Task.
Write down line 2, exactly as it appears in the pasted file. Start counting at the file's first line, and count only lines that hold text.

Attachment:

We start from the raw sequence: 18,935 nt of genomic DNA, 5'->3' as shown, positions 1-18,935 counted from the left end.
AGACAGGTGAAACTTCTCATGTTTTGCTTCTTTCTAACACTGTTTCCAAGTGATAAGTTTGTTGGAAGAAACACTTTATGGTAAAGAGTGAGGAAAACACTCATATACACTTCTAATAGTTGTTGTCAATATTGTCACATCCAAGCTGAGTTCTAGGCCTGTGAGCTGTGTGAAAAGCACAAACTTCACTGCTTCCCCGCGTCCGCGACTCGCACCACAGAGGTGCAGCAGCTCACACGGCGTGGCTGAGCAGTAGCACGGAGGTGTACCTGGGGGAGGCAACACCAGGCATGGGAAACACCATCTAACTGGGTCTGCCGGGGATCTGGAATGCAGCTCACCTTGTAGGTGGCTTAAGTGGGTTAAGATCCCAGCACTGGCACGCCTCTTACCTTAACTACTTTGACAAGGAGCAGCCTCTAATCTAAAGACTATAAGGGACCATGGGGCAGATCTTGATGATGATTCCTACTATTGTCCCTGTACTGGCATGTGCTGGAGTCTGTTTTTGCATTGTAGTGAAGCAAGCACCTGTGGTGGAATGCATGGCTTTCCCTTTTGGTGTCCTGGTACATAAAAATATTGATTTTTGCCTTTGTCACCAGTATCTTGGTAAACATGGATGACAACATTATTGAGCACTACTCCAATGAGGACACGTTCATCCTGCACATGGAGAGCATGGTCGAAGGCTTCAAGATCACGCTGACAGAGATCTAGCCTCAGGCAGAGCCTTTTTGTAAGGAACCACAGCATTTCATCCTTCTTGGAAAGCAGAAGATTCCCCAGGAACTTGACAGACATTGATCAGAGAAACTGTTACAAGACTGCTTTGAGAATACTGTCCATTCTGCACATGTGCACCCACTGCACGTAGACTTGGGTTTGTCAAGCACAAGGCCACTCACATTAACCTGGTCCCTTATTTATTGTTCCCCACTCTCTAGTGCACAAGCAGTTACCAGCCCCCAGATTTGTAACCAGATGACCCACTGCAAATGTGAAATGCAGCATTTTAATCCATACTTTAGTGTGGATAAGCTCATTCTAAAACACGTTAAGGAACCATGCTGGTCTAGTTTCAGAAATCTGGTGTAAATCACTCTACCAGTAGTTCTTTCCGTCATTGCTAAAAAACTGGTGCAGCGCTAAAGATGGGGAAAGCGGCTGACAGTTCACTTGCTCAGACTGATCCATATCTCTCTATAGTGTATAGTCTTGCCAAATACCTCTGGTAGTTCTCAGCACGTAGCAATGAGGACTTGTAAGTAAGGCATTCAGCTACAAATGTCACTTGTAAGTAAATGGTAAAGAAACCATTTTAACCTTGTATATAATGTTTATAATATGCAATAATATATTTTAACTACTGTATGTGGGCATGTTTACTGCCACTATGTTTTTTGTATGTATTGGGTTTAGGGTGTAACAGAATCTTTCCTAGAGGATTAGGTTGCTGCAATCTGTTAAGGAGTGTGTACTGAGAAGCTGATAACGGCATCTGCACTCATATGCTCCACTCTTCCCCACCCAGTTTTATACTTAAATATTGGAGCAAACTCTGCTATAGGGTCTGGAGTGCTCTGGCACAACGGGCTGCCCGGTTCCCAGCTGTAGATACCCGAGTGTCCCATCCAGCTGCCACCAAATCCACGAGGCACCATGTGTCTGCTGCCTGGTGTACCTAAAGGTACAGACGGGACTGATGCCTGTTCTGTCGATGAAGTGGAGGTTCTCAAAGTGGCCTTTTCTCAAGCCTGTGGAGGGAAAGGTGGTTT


AGACAGGTGAAACTTCTCATGTTTTGCTTCTTTCTAACACTGTTTCCAAGTGATAAGTTTGTTGGAAGAAACACTTTATGGTAAAGAGTGAGGAAAACACTCATATACACTTCTAATAGTTGTTGTCAATATTGTCACATCCAAGCTGAGTTCTAGGCCTGTGAGCTGTGTGAAAAGCACAAACTTCACTGCTTCCCCGCGTCCGCGACTCGCACCACAGAGGTGCAGCAGCTCACACGGCGTGGCTGAGCAGTAGCACGGAGGTGTACCTGGGGGAGGCAACACCAGGCATGGGAAACACCATCTAACTGGGTCTGCCGGGGATCTGGAATGCAGCTCACCTTGTAGGTGGCTTAAGTGGGTTAAGATCCCAGCACTGGCACGCCTCTTACCTTAACTACTTTGACAAGGAGCAGCCTCTAATCTAAAGACTATAAGGGACCATGGGGCAGATCTTGATGATGATTCCTACTATTGTCCCTGTACTGGCATGTGCTGGAGTCTGTTTTTGCATTGTAGTGAAGCAAGCACCTGTGGTGGAATGCATGGCTTTCCCTTTTGGTGTCCTGGTACATAAAAATATTGATTTTTGCCTTTGTCACCAGTATCTTGGTAAACATGGATGACAACATTATTGAGCACTACTCCAATGAGGACACGTTCATCCTGCACATGGAGAGCATGGTCGAAGGCTTCAAGATCACGCTGACAGAGATCTAGCCTCAGGCAGAGCCTTTTTGTAAGGAACCACAGCATTTCATCCTTCTTGGAAAGCAGAAGATTCCCCAGGAACTTGACAGACATTGATCAGAGAAACTGTTACAAGACTGCTTTGAGAATACTGTCCATTCTGCACATGTGCACCCACTGCACGTAGACTTGGGTTTGTCAAGCACAAGGCCACTCACATTAACCTGGTCCCTTATTTATTGTTCCCCACTCTCTAGTGCACAAGCAGTTACCAGCCCCCAGATTTGTAACCAGATGACCCACTGCAAATGTGAAATGCAGCATTTTAATCCATACTTTAGTGTGGATAAGCTCATTCTAAAACACGTTAAGGAACCATGCTGGTCTAGTTTCAGAAATCTGGTGTAAATCACTCTACCAGTAGTTCTTTCCGTCATTGCTAAAAAACTGGTGCAGCGCTAAAGATGGGGAAAGCGGCTGACAGTTCACTTGCTCAGACTGATCCATATCTCTCTATAGTGTATAGTCTTGCCAAATACCTCTGGTAGTTCTCAGCACGTAGCAATGAGGACTTGTAAGTAAGGCATTCAGCTACAAATGTCACTTGTAAGTAAATGGTAAAGAAACCATTTTAACCTTGTATATAATGTTTATAATATGCAATAATATATTTTAACTACTGTATGTGGGCATGTTTACTGCCACTATGTTTTTTGTATGTATTGGGTTTAGGGTGTAACAGAATCTTTCCTAGAGGATTAGGTTGCTGCAATCTGTTAAGGAGTGTGTACTGAGAAGCTGATAACGGCATCTGCACTCATATGCTCCACTCTTCCCCACCCAGTTTTATACTTAAATATTGGAGCAAACTCTGCTATAGGGTCTGGAGTGCTCTGGCACAACGGGCTGCCCGGTTCCCAGCTGTAGATACCCGAGTGTCCCATCCAGCTGCCACCAAATCCACGAGGCACCATGTGTCTGCTGCCTGGTGTACCTAAAGGTACAGACGGGACTGATGCCTGTTCTGTCGATGAAGTGGAGGTTCTCAAAGTGGCCTTTTCTCAAGCCTGTGGAGGGAAAGGTGGTTT